Let us suppose 81-year-old Benjamin Franklin was actually healthy at the 1787 Federal Convention in Philadelphia, in short, that he was fully Franklin. Would such a person have had little impact on the Constitution?
To put it in a modern context, think in terms of, say, Mr. Warren Buffett, who at 82, still healthy and wealthy in 2012, was influencing national tax policy in America — would he have been without influence at the Federal Convention that invented the Constitution? Throw in a local residence with a dining room with seating for 24 about two blocks away, have him tell humorous stories in the most engaging manner of any delegate (indeed, of anyone in Philadelphia), give him the highest IQ in the room, make him governor of the State (elected unanimously) and the most prestigious man in America, with a constant stream of distinguished visitors to his house, and provide him the opportunity to fulfill a lifelong desire for unifying the colonies, slash, States — would such a man have had little influence on the Constitution? READ MORE.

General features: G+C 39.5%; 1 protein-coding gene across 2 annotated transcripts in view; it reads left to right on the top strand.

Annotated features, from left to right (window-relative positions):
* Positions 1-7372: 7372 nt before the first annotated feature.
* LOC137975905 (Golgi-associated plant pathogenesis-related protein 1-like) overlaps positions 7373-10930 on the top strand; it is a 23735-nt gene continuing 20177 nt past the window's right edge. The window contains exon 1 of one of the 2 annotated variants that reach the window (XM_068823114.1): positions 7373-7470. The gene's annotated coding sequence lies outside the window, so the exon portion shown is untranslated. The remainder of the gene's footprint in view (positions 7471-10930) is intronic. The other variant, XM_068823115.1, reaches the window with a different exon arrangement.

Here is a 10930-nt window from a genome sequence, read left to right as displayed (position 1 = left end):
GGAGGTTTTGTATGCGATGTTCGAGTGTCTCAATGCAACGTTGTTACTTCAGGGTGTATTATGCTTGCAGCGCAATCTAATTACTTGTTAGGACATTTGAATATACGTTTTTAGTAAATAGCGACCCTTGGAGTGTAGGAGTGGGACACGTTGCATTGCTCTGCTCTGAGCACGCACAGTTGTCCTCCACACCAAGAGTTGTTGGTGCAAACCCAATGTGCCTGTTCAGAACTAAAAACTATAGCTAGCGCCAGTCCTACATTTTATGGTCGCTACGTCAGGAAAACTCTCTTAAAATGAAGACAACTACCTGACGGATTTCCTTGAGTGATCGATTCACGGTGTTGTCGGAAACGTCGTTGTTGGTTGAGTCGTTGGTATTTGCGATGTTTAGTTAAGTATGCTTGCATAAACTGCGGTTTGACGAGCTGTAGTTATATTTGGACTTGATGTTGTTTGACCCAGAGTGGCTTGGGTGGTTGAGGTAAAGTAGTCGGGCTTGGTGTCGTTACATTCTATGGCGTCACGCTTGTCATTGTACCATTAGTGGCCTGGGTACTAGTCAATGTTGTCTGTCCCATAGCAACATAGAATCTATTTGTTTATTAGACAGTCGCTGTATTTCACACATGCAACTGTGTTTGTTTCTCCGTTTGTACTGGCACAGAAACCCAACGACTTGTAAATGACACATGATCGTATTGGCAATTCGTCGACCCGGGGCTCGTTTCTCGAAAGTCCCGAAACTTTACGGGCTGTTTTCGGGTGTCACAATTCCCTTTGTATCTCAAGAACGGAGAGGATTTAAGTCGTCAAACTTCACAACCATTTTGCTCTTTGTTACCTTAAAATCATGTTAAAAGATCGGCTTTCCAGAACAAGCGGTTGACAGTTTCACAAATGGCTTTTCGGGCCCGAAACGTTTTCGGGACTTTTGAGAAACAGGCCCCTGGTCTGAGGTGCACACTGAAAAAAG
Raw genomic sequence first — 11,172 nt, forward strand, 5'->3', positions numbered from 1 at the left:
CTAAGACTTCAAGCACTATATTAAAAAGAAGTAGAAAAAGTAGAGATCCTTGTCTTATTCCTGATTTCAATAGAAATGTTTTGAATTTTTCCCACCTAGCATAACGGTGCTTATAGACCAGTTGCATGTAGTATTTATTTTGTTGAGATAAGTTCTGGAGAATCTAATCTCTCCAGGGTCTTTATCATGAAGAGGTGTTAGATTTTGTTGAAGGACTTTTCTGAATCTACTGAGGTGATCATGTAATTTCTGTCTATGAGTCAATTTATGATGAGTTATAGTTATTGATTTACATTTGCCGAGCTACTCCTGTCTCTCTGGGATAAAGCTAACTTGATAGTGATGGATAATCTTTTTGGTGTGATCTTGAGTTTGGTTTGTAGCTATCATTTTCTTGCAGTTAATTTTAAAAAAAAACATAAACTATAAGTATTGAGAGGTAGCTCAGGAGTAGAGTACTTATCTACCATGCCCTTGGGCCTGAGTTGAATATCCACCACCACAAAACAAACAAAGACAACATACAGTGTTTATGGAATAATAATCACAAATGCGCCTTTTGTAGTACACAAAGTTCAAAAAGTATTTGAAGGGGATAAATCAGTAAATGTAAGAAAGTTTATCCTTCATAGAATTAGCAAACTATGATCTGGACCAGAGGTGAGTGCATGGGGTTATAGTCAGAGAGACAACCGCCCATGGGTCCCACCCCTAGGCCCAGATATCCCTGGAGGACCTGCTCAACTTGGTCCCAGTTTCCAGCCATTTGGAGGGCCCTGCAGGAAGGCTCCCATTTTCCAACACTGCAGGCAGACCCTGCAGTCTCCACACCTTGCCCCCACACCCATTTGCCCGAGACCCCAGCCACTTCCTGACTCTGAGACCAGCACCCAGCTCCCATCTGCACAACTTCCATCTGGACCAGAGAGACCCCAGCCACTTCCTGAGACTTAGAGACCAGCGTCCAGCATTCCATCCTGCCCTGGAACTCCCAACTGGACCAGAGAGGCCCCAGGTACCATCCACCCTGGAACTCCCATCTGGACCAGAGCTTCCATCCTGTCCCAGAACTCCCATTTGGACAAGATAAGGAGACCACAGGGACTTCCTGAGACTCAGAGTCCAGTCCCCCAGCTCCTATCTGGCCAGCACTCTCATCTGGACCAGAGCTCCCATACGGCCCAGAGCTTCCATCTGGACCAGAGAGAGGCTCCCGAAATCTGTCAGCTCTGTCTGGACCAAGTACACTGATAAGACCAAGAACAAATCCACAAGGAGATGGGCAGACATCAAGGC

Pharmaceutical Drugs have an average of 70 side effects or ‘drug reactions’, with some as high as 525. This is done to prevent lawsuits against the manufacturers rather than to protect people from them and I believe mainly done to advertise the drug. The most complex labeling can be seen in drugs for psychiatry and neurology, primarily for antidepressants.
The commonly accepted reason for stating all these side effects is for liability, however I think it goes deeper than that. It’s repetition, attention and acceptance. The side effects are repeated endlessly every time you see mention of the drug. This allows your brain to be conditioned, through repetition, to associate the drug with the condescending speech patterns and intonations of the speaker. Notice their hushed, deep tones and the authoritarian manner of speaking. The next phase of repetition is the daily barrage of advertising for these drugs. They club you over the head with it repeatedly, day after day.